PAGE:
The giving in to the compelling spirit of God and satisfying our own yearning, can and will place us at a crossroad. The path we take can heal us, but sometimes comes at a high earthly cost.

mister rogers

The giving in to the compelling spirit of God and satisfying our own yearning, can and will place us at a crossroad. The path we take can heal us, but sometimes comes at a high earthly cost.

The giving in to the compelling spirit of God and satisfying our own yearning, can and will place us at a crossroad. The path we take can heal us, but sometimes comes at a high earthly cost.

The giving in to the compelling spirit of God and satisfying our own yearning, can and will place us at a crossroad. The path we take can heal us, but sometimes comes at a high earthly cost.

golf

The giving in to the compelling spirit of God and satisfying our own yearning, can and will place us at a crossroad. The path we take can heal us, but sometimes comes at a high earthly cost.

“I am the way, and the truth and the life.”

– John 14:6

ACCEPTING THE COMPELLING FORCE OF GOD

C.S. Lewis, the great English writer of the twentieth century, had spent his late teens and early twenties angry at God. He stated, “I was angry with God for not existing.” An atheist for an extended period of time, he continually wrestled with God. He found the church boring and religion a chore. His belief was that if God existed, he would not have designed a world “so frail and faulty as we see.”

Lewis was a member of the Oxford University community, surrounded by people like Yeats and Tolkien. He was part of the intellectual elite of England during the early part of the 20th century. He couldn’t buy into the winds of God. His wrestling with God eventually ended because God became the only answer to a life-long yearning.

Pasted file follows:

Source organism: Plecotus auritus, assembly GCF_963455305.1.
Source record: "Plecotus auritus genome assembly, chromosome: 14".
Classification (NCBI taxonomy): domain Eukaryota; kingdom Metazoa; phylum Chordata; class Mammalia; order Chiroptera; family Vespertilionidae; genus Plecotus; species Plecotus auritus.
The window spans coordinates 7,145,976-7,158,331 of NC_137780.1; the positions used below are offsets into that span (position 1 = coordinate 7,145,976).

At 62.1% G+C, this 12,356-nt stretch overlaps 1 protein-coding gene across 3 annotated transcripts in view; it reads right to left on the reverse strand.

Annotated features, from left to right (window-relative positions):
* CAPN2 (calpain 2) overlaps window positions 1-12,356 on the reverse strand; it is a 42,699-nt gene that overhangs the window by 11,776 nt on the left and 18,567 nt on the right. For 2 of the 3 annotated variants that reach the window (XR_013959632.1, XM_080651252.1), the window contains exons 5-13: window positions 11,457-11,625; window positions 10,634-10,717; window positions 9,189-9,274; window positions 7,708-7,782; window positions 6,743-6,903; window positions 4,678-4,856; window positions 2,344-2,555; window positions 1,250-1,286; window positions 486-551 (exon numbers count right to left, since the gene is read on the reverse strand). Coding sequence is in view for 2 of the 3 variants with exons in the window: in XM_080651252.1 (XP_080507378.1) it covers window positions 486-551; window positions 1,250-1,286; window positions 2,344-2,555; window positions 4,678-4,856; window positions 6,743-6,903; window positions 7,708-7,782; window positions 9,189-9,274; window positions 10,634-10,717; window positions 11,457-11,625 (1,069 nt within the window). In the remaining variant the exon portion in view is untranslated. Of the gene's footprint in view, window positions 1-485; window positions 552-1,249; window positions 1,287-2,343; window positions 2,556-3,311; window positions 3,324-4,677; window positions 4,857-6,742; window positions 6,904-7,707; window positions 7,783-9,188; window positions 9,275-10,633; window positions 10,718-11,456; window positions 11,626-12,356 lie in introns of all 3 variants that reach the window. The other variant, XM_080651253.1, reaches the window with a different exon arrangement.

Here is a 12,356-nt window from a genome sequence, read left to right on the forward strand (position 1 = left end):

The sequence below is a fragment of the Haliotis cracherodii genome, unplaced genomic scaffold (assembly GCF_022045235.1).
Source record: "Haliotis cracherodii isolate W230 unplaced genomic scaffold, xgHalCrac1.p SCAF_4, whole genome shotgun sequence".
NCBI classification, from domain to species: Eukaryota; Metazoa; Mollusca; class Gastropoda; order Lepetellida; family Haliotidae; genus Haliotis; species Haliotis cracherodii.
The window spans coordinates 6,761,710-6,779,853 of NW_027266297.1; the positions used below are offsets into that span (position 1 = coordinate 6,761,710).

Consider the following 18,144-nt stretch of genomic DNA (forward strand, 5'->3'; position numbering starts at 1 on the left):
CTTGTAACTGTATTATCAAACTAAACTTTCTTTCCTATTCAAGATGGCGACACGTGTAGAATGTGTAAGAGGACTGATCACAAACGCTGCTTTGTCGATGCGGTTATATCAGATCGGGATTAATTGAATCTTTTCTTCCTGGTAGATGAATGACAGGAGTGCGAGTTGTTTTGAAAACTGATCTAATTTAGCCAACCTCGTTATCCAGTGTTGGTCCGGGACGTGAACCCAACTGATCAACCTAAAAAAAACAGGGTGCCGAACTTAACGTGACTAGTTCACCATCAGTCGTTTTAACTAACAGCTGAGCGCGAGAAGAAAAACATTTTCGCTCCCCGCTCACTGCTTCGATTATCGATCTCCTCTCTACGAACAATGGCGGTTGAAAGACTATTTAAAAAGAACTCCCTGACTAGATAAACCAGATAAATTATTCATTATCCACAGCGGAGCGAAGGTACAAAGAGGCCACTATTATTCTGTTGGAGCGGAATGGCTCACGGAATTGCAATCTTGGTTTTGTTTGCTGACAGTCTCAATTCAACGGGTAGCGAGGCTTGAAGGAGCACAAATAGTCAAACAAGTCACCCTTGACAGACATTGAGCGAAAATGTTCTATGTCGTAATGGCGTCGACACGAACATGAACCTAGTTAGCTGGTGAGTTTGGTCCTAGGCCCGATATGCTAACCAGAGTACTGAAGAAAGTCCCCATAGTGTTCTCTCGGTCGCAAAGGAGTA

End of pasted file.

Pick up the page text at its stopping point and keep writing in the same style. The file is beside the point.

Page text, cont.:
He wrote his own conversion story, where it states: “You must picture me alone in Magdelen , night after night, feeling, whenever my mind lifted even for a second from my work, the steady, unrelenting approach of Him who I so earnestly desired not to meet. That which I greatly feared had at last come upon me. In the Trinity Term of 1929 I gave in, and admitted God was God, and knelt and prayed; perhaps that night, the most dejected and reluctant convert in all England.” The searching had ended. Encouraged by his friends, like Tolkien, he was changed and reborn.

“Many nights during World War Two, C.S Lewis spoke to the people of London on the radio to soothe their hearts, while bombs rained down.”

C.S. Lewis went on to become strong a Christian. Lewis wrote Mere Christianity and was instrumental in helping the English people’s morale during the bombing of London in World War II. Many nights during World War Two, C.S Lewis spoke to the people of London on the radio to soothe their hearts, while bombs rained down. Nicodemus, another reluctant follower from the first century came out of the closet and acknowledged Jesus publicly. He was at the Crucifixion and worked with Joseph of Arimathea to provide the burial tomb and spices.

“God pursues us. We fall and fail, but God’s chase is never ending.”

Life gets in the way of God, as it did with Lewis.  God pursues us. We fall and don’t accept the winds of God, but God’s chase is never ending. Once we give in to our gift, we are quickly whisked to life as another being. We are still “frail and faulty,” but our lives have changed.

The giving in to the compelling spirit of God and satisfying our own yearning, can and will place us at a crossroad. The path we take can heal us, but sometimes comes at a high earthly cost.

Blessings, until next time,
Bruce L. Hartman